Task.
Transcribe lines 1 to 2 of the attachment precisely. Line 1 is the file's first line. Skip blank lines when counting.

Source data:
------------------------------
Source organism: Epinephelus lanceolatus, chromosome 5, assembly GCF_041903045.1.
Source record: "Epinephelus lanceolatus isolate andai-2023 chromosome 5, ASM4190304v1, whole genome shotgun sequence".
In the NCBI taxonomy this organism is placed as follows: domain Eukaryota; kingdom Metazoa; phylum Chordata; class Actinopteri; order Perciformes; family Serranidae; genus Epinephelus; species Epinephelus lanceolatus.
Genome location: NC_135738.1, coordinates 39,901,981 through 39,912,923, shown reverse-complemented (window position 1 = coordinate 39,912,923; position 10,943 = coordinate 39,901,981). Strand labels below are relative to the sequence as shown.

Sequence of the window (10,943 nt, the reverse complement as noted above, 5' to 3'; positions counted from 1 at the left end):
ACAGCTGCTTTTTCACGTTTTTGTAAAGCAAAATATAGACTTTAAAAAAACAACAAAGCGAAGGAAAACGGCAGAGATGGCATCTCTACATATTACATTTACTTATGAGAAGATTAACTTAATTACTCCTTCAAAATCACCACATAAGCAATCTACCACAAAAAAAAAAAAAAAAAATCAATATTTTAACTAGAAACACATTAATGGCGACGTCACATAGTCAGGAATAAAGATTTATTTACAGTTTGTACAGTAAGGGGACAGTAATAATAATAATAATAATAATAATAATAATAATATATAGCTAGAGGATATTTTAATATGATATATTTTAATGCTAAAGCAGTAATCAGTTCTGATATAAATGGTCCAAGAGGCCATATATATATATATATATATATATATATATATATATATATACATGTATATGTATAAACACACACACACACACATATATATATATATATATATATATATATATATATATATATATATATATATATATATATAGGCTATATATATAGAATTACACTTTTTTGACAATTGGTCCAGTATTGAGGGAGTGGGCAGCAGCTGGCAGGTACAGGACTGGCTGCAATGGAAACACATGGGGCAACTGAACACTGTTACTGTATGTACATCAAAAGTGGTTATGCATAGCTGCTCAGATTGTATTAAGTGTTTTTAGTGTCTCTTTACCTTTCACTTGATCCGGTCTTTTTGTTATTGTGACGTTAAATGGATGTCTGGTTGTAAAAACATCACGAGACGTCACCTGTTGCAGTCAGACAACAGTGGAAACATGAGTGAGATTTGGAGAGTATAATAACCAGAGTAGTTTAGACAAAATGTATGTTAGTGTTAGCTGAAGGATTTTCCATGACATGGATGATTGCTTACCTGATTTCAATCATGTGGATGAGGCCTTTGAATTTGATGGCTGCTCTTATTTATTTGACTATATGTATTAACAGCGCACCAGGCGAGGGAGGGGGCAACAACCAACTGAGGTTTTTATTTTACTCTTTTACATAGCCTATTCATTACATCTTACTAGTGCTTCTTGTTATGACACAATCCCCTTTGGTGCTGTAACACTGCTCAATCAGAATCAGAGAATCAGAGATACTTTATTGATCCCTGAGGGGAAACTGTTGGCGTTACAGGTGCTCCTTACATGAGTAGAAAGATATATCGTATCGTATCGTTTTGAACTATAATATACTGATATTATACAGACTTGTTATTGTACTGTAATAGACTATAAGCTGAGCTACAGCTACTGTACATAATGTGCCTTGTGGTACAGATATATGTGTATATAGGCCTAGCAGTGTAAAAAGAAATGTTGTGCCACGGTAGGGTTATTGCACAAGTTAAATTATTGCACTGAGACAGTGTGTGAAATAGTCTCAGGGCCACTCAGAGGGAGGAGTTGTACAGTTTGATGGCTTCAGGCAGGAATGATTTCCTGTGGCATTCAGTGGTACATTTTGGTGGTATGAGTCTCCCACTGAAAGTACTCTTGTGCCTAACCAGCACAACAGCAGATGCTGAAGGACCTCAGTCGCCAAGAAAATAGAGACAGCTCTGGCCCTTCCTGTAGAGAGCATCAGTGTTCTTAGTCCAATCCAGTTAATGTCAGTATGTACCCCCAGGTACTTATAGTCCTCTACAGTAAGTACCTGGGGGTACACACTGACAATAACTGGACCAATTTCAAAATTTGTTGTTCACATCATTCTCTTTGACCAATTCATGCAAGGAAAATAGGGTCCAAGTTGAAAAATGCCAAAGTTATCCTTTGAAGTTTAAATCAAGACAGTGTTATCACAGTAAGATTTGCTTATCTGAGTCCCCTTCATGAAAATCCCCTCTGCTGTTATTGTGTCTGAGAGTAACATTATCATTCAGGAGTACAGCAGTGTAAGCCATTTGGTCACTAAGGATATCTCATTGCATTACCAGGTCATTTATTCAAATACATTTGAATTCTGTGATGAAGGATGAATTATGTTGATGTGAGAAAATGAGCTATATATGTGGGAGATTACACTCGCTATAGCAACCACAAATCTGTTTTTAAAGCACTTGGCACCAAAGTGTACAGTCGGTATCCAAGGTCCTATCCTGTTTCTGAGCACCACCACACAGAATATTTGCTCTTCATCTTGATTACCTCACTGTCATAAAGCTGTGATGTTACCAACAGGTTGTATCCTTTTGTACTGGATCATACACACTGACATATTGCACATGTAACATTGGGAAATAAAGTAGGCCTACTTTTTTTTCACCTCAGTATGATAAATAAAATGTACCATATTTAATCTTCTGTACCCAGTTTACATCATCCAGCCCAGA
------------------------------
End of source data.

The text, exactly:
Source organism: Epinephelus lanceolatus, chromosome 5, assembly GCF_041903045.1.
Source record: "Epinephelus lanceolatus isolate andai-2023 chromosome 5, ASM4190304v1, whole genome shotgun sequence".